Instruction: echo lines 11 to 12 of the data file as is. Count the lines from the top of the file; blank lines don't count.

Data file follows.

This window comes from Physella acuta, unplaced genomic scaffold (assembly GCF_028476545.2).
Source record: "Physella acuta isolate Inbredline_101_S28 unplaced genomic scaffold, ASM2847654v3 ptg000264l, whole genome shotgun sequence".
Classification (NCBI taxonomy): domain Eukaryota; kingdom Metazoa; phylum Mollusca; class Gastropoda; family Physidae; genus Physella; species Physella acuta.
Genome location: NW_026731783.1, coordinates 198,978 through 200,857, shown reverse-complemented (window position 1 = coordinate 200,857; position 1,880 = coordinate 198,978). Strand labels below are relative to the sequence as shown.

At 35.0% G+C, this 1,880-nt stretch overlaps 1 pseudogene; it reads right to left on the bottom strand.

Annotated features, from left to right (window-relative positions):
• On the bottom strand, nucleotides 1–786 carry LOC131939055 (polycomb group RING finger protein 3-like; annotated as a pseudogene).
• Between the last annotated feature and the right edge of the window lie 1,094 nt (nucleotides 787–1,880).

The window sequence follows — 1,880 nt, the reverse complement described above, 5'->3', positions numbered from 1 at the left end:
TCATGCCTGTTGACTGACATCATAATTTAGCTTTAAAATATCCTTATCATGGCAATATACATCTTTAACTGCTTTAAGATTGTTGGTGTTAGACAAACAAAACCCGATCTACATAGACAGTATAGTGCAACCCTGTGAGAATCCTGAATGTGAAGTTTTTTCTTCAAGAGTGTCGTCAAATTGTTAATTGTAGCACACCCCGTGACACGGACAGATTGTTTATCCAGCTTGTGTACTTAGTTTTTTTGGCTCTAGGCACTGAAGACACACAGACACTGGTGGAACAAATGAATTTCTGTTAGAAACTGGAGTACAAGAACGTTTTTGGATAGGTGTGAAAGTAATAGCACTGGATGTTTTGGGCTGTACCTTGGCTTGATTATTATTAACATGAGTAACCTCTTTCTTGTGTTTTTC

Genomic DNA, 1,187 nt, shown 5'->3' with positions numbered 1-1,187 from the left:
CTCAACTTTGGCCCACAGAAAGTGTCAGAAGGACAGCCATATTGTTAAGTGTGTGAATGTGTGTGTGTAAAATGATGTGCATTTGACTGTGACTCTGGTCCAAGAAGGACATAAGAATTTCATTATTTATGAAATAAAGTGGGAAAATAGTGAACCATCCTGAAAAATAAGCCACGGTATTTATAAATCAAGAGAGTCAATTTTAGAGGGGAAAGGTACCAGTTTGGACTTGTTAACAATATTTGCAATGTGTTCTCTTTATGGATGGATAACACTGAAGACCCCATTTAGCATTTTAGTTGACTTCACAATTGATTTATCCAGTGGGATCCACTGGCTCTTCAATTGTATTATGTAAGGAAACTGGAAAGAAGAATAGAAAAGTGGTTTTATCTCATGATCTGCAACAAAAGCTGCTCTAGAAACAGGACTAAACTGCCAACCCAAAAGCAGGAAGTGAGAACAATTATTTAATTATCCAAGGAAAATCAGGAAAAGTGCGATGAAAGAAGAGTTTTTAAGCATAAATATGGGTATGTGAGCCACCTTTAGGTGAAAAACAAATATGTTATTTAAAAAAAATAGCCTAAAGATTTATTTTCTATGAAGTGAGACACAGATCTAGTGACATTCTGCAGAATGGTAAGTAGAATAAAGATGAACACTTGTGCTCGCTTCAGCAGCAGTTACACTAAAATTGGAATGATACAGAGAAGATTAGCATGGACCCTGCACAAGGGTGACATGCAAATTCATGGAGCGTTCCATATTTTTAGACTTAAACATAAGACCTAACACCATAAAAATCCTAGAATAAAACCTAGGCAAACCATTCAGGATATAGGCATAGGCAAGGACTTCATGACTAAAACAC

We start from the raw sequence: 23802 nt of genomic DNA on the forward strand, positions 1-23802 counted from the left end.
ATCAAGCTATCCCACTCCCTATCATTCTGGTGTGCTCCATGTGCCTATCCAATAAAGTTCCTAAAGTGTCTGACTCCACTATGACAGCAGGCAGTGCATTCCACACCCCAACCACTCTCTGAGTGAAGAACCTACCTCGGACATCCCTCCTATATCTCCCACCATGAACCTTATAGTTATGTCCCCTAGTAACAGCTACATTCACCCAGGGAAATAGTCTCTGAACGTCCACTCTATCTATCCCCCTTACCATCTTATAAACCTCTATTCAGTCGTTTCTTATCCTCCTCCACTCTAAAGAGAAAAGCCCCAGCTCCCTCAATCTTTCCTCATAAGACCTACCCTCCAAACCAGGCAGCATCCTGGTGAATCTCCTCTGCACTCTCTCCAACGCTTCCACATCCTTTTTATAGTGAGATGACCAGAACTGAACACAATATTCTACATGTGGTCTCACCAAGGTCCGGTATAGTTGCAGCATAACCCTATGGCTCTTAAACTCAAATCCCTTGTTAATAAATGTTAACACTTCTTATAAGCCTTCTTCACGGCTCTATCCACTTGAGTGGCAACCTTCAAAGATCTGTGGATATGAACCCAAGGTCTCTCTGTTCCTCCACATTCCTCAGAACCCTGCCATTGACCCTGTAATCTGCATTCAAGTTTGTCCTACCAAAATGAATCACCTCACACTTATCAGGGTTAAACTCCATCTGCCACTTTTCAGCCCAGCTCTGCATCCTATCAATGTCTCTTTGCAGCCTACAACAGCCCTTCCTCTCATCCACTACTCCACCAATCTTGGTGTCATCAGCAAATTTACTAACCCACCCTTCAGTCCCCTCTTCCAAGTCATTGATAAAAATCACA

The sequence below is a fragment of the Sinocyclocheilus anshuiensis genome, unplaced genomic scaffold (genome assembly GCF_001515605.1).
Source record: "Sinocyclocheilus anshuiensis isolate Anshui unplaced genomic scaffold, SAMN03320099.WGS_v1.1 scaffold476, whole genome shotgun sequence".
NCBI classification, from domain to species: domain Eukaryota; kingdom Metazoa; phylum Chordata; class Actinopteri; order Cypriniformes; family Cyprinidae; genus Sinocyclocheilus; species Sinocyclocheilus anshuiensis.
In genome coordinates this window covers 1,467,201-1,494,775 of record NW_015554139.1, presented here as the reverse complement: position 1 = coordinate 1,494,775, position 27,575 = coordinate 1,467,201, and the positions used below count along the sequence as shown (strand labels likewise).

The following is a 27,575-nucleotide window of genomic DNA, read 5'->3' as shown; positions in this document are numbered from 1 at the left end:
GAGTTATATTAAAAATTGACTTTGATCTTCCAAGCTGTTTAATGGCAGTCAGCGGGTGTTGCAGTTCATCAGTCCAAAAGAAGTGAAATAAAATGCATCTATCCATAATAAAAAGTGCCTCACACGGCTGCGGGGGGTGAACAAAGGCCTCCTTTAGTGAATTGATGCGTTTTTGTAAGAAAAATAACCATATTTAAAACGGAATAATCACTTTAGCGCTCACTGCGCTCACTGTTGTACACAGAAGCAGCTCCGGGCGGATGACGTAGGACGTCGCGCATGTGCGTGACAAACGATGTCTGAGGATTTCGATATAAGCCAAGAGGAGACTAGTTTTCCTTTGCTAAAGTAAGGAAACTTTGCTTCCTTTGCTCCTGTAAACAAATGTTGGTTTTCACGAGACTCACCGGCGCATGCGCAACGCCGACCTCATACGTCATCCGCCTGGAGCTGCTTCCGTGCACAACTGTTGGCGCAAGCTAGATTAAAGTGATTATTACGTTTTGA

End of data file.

Genomic DNA, 1,187 nt, shown 5'->3' with positions numbered 1-1,187 from the left:
CTCAACTTTGGCCCACAGAAAGTGTCAGAAGGACAGCCATATTGTTAAGTGTGTGAATGTGTGTGTGTAAAATGATGTGCATTTGACTGTGACTCTGGTCCAAGAAGGACATAAGAATTTCATTATTTATGAAATAAAGTGGGAAAATAGTGAACCATCCTGAAAAATAAGCCACGGTATTTATAAATCAAGAGAGTCAATTTTAGAGGGGAAAGGTACCAGTTTGGACTTGTTAACAATATTTGCAATGTGTTCTCTTTATGGATGGATAACACTGAAGACCCCATTTAGCATTTTAGTTGACTTCACAATTGATTTATCCAGTGGGATCCACTGGCTCTTCAATTGTATTATGTAAGGAAACTGGAAAGAAGAATAGAAAAGTGGTTTTATCTCATGATCTGCAACAAAAGCTGCTCTAGAAACAGGACTAAACTGCCAACCCAAAAGCAGGAAGTGAGAACAATTATTTAATTATCCAAGGAAAATCAGGAAAAGTGCGATGAAAGAAGAGTTTTTAAGCATAAATATGGGTATGTGAGCCACCTTTAGGTGAAAAACAAATATGTTATTTAAAAAAAATAGCCTAAAGATTTATTTTCTATGAAGTGAGACACAGATCTAGTGACATTCTGCAGAATGGTAAGTAGAATAAAGATGAACACTTGTGCTCGCTTCAGCAGCAGTTACACTAAAATTGGAATGATACAGAGAAGATTAGCATGGACCCTGCACAAGGGTGACATGCAAATTCATGGAGCGTTCCATATTTTTAGACTTAAACATAAGACCTAACACCATAAAAATCCTAGAATAAAACCTAGGCAAACCATTCAGGATATAGGCATAGGCAAGGACTTCATGACTAAAACAC